Retrograde ejaculation: Treatment

Content Written By: Wayne J. Hellstrom, MD and Mathew Oommen

Treatment of RE can be aimed either at simply restoring antegrade ejaculation or allowing for fertility and reproduction. Restoring antegrade ejaculation focuses on increasing sympathetic tone of the bladder neck or decreasing parasympathetic activity. If successful, the return of antegrade ejaculation may be sufficient to allow for natural conception or may provide enough good quality sperm to use with assisted reproductive techniques. Imipramine, given as a daily dose of 25-50 mg for seven days prior to planned intercourse, has been successfully used to treat RE, with a return of antegrade ejaculation in 65-100% of patients and a 40% rate of spontaneous pregnancy. Anticholinergics, alpha-adrenergic agonists, or similar combinations may be used to modulate bladder neck activity but are not as effective as imipramine, which should be considered the first-line therapeutic agent for RE.

SPERM RECOVERY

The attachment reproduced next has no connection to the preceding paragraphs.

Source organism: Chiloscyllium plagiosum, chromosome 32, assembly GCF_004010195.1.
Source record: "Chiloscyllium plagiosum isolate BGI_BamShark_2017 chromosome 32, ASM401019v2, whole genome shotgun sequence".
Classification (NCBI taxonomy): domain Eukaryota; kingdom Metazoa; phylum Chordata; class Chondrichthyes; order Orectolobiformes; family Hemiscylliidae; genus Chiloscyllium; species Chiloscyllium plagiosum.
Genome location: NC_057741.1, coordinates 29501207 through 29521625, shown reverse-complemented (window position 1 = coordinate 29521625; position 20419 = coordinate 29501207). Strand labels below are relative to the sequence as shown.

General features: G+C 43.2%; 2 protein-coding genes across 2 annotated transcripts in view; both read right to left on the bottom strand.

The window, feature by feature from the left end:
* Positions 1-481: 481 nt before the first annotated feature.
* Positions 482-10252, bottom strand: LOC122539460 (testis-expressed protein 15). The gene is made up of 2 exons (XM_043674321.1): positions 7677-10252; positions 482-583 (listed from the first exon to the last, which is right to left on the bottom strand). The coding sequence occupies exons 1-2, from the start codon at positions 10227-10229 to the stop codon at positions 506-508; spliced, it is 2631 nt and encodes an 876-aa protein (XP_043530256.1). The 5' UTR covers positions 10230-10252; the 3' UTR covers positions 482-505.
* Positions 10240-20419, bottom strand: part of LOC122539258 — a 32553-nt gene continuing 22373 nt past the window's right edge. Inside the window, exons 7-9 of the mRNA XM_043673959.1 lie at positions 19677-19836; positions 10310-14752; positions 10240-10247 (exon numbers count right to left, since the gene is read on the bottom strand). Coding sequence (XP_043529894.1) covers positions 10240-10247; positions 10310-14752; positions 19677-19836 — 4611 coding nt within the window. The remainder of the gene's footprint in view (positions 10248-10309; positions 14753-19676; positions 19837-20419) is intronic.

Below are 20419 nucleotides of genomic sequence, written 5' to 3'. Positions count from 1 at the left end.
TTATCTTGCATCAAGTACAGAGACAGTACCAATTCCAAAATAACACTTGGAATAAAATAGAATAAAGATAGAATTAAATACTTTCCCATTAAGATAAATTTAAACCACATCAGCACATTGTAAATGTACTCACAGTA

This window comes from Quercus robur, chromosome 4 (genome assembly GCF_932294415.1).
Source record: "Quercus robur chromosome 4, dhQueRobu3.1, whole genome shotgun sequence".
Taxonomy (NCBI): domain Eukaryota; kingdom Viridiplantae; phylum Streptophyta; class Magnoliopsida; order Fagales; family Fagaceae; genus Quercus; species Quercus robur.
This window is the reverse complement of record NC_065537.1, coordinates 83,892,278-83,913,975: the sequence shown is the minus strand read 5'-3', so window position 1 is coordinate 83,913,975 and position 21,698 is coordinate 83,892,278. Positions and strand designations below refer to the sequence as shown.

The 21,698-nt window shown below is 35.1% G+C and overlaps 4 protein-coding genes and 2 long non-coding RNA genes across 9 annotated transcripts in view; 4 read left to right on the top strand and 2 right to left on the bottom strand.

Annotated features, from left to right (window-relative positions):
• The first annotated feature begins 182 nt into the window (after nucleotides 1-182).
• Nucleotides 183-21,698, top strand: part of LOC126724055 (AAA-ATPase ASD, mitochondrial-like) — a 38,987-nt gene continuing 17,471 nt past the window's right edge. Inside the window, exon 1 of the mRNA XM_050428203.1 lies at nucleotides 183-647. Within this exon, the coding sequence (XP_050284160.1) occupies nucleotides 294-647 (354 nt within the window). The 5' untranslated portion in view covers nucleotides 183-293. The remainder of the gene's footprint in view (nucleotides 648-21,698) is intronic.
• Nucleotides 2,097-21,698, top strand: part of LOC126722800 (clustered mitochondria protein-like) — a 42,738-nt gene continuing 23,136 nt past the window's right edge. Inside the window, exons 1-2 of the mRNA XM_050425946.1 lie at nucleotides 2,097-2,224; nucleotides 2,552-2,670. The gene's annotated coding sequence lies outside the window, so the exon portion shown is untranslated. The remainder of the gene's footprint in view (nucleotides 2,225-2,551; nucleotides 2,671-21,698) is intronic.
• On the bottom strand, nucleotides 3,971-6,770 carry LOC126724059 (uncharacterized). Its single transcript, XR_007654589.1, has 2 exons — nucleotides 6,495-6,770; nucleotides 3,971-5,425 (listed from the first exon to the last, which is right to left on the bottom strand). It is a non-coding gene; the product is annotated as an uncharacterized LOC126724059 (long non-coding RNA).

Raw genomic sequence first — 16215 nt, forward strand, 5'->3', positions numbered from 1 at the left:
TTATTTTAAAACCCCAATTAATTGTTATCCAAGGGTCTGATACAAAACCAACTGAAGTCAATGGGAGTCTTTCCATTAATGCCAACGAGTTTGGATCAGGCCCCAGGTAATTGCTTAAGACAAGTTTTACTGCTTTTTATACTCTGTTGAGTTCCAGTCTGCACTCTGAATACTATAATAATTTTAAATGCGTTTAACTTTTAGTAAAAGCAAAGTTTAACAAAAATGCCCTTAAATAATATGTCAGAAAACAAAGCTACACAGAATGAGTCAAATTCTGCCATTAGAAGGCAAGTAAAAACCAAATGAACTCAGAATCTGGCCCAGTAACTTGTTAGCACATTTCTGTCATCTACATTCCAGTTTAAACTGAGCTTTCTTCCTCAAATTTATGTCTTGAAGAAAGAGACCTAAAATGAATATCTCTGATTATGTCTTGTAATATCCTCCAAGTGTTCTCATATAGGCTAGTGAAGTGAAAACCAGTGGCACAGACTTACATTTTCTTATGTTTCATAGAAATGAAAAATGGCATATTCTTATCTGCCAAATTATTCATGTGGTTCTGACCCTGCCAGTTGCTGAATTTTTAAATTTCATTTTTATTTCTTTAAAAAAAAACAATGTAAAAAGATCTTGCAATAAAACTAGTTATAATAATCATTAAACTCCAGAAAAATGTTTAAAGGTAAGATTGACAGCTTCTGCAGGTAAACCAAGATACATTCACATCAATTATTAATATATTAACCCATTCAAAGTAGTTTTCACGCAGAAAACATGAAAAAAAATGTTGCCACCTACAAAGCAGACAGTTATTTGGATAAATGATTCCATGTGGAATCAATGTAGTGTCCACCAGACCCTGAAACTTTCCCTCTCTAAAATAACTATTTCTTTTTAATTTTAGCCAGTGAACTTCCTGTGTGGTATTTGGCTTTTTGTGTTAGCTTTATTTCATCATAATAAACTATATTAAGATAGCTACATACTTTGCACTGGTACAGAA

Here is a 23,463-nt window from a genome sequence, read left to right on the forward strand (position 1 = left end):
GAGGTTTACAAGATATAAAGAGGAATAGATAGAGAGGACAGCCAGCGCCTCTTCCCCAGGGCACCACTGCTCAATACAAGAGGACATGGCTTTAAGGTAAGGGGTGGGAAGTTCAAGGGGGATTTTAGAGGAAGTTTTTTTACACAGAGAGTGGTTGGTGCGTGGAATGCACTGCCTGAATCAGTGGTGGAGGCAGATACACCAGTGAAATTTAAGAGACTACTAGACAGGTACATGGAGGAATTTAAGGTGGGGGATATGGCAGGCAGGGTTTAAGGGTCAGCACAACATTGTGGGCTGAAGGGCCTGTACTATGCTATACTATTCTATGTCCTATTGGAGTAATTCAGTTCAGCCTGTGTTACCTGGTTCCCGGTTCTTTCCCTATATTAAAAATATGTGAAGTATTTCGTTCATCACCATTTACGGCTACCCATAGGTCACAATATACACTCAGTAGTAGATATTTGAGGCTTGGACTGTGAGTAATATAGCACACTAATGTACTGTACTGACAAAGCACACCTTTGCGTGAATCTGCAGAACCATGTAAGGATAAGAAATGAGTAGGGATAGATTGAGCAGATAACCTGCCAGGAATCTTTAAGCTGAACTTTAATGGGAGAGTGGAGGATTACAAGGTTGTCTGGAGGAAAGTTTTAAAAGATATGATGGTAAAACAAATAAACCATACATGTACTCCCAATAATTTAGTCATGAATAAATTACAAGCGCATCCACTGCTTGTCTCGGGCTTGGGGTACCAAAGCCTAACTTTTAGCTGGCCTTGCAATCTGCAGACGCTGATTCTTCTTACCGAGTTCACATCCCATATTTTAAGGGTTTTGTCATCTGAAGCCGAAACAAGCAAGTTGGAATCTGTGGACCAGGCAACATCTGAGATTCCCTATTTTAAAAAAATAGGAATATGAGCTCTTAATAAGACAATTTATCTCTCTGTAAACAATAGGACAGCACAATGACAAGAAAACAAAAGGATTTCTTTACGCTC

If medical management fails to return antegrade ejaculation, then attempts can be made to harvest sperm from urine for later use with ART. Since the acidity and high osmolarity or urine is detrimental to spermatozoa motility and viability, two different techniques are commonly employed to adjust the urine within the bladder. The first involves drainage of the bladder by urethral catheter and instillation of isotonic buffer solution that will prevent damage to the sperm. The patient masturbates, and then voids to recover sperm. A less invasive method involves alkalinization of the urine by drinking sodium bicarbonate solutions until the urine has a pH of 7.68.1 and an osmolarity of 300-500 mOsm/l. Once again, the patient masturbates and the urine is collected for sperm harvesting.

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